Patients with heart disease who are depressed are more likely to smoke, not exercise and not take heart medications correctly than those who are not depressed, thereby putting themselves at greater risk for stroke, heart attack, heart failure, and death, according to a five-year study of over one thousand heart patients led by a researcher at the San Francisco VA Medical Center.
The study, which appears in the November 26, 2008 issue of the Journal of the American Medical Association, also showed that risk increases with the degree of depression.
“It’s long been known that there’s a link between depression and bad outcomes among people with heart disease, and now we have some idea why,” says lead author Mary Whooley, MD, an SFVAMC staff physician and a professor of medicine at the University of California, San Francisco.
Whooley is principal investigator of the Heart and Soul Study, which followed 1,017 patients with stable coronary heart disease for an average of five years. Over the course of the study, participants who initially reported depressive symptoms were 50 percent more likely to develop cardiovascular events than those without depressive symptoms. A cardiovascular event was defined as a transient ischemic attack (a brief interruption of blood supply to the brain), a stroke, a heart attack, heart failure, or death. Depression was measured using the Patient Health Questionnaire, a standard self-administered checklist of depressive symptoms.
The researchers found that the depressed patients were significantly more likely to smoke and significantly less likely to exercise and comply with medication instructions than patients who were not depressed. They also found that the more depressive symptoms a patient reported, the more likely the patient was to have a cardiovascular event.
Whooley notes that treating depression itself has not been shown to improve health outcomes among heart patients. “This study suggests that helping these patients with their health behaviors might be a better way to go,” says Whooley. “Get them into exercise programs, help them reduce smoking, and help them take their heart medications with better compliance, and then let’s see how they do.”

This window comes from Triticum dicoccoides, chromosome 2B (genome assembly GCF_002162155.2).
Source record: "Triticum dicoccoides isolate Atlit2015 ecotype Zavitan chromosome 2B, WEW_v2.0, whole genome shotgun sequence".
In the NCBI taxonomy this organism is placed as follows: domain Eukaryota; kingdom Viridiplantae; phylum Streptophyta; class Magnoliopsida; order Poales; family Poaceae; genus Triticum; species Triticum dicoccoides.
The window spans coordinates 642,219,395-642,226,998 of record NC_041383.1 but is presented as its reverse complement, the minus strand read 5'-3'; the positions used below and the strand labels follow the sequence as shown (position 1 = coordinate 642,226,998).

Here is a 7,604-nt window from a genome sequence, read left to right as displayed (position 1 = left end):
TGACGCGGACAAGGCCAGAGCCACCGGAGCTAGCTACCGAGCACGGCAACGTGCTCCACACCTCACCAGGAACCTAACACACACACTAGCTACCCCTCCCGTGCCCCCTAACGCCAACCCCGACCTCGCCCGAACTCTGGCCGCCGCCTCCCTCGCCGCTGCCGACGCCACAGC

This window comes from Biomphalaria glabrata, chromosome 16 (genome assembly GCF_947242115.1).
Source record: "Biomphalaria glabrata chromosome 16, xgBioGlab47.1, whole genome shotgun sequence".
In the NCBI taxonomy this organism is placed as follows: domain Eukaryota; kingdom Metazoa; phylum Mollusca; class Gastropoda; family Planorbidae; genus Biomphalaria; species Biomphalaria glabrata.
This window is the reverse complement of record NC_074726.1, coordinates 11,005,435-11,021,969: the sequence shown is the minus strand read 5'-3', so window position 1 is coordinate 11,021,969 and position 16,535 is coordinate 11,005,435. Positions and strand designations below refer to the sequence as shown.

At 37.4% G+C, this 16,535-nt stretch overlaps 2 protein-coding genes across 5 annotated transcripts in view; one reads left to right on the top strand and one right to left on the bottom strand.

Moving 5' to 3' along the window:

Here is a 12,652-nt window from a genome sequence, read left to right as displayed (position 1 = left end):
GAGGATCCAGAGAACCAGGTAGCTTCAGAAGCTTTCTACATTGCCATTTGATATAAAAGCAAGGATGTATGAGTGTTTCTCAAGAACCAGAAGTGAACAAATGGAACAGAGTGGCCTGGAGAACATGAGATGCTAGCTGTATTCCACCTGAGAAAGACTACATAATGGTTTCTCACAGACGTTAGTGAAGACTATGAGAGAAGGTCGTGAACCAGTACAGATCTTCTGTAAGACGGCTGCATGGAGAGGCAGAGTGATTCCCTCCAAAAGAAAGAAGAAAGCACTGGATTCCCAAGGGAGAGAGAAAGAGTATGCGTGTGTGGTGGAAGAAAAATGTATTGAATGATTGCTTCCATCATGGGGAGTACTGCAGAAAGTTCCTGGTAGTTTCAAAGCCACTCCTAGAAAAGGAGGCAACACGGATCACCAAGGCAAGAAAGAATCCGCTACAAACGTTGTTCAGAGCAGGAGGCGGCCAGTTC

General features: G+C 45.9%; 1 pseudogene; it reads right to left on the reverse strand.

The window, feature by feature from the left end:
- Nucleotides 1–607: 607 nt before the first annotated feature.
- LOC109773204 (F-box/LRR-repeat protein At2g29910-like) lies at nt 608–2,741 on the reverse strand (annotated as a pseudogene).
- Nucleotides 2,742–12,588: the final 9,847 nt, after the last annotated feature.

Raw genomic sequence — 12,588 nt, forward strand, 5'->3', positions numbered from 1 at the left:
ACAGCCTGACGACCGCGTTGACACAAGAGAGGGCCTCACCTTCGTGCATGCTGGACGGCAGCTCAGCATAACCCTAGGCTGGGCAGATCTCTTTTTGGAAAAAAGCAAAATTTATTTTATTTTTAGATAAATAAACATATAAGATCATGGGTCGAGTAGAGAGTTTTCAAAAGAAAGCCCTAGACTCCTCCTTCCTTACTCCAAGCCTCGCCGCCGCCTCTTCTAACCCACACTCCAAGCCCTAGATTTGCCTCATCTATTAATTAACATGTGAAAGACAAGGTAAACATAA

Whooley says that one drawback of the study is that the causes and effects of inactivity are not clearly delineated: “Depressed patients are exercising less, but less physical activity might cause depression, so it’s hard to know whether depression preceded or succeeded physical inactivity.” However, she says, “it doesn’t matter which came first, because the answer is the same in either case: exercise more, which will reduce the risk of cardiovascular events associated with depression.”
The Heart and Soul Study, which began in 2000 and ended in January 2008, has so far yielded 60 peer-reviewed papers on a variety of topics related to heart disease, according to Whooley. “In designing the study, I knew it would be used to investigate research questions that I didn’t anticipate, and so we collected a large amount of baseline and ongoing data very carefully,” she says. “But I really didn’t expect this rate of publication, which is due to the work of the amazing residents and fellows here at SFVAMC.”
Coauthors of the paper are Peter de Jonge, PhD, of the University of Gronigen and Tilburg University, the Netherlands; Eric Vittinghoff, PhD, and Mitchell D. Feldman, MD, MPhil, of UCSF; Christian Otte, MD, of University Hospital Hamburg-Eppendorf, Germany; Rudolf Moos, PhD, of Palo Alto VA Health Care System and Stanford University; Robert M. Carney, PhD, of Washington University, St. Louis; Sadia Ali, MD, MPH, Sunaina Dowray, MPH, and Beeya Na, MPH, of SFVAMC; Nelson B. Schiller, MD, of SFVAMC and UCSF; and Warren S. Browner, MD, MPH, of UCSF and California Pacific Medical Center, San Francisco.
The study was supported by the Department of Veterans Affairs, the National Heart, Lung, and Blood Institute, the American Federation for Aging Research, the Robert Wood Johnson Foundation, the Ischemia Research and Education Foundation, and the Nancy Kirwan Heart Research Fund. Some of the funds were administered by the Northern California Institute for Research and Education.
NCIRE - the Veterans Health Research Institute - is the largest research institute associated with a VA medical center. Its mission is to improve the health and well-being of veterans and the general public by supporting a world-class biomedical research program conducted by the UCSF faculty at SFVAMC.
SFVAMC has the largest medical research program in the national VA system, with more than 200 research scientists, all of whom are faculty members at UCSF.
UCSF is a leading university dedicated to promoting health worldwide through advanced biomedical research, graduate-level education in the life sciences and health professions, and excellence in patient care.